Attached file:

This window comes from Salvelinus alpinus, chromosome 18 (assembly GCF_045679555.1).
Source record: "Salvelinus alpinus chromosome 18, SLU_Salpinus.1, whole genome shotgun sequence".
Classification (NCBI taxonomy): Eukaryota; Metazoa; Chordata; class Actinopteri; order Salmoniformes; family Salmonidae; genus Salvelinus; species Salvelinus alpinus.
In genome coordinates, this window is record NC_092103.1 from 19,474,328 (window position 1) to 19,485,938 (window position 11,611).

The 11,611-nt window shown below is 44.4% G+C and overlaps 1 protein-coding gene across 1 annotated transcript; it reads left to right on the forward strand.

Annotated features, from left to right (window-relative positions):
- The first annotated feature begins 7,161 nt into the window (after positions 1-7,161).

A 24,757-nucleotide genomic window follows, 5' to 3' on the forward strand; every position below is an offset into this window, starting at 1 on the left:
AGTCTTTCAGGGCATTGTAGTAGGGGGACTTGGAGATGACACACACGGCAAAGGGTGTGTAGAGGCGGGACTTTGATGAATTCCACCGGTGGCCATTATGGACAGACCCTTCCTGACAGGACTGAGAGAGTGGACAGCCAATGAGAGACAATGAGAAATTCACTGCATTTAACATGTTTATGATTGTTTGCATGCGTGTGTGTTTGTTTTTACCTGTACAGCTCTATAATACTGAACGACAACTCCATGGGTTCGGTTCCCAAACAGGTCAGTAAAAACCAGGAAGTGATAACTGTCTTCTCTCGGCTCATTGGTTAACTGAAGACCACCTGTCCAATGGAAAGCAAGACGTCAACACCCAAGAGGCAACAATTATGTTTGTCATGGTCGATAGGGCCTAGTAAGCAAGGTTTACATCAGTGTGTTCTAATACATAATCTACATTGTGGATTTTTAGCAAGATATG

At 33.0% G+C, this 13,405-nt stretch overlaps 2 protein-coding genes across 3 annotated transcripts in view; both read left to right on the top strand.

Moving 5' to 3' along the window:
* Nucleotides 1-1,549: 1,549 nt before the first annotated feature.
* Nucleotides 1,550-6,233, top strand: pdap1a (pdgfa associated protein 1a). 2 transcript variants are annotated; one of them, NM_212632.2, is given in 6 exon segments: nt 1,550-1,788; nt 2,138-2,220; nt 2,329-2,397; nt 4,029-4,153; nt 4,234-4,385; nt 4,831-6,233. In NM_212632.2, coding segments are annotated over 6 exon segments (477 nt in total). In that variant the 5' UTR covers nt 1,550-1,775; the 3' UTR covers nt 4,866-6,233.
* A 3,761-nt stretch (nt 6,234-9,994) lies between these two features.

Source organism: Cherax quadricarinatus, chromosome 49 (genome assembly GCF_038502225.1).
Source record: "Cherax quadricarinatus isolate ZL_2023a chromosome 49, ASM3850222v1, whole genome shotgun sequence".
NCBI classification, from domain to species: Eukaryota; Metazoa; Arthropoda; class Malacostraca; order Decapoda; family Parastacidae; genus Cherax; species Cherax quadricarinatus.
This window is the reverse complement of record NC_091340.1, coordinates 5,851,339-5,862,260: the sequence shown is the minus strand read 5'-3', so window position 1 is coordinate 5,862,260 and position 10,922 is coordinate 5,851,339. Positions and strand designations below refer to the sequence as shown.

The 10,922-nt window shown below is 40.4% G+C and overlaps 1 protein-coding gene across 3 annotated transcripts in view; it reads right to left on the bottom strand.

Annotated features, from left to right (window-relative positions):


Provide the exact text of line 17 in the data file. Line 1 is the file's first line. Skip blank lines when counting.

NCBI classification, from domain to species: Eukaryota; Metazoa; Arthropoda; class Malacostraca; order Decapoda; family Parastacidae; genus Cherax; species Cherax quadricarinatus.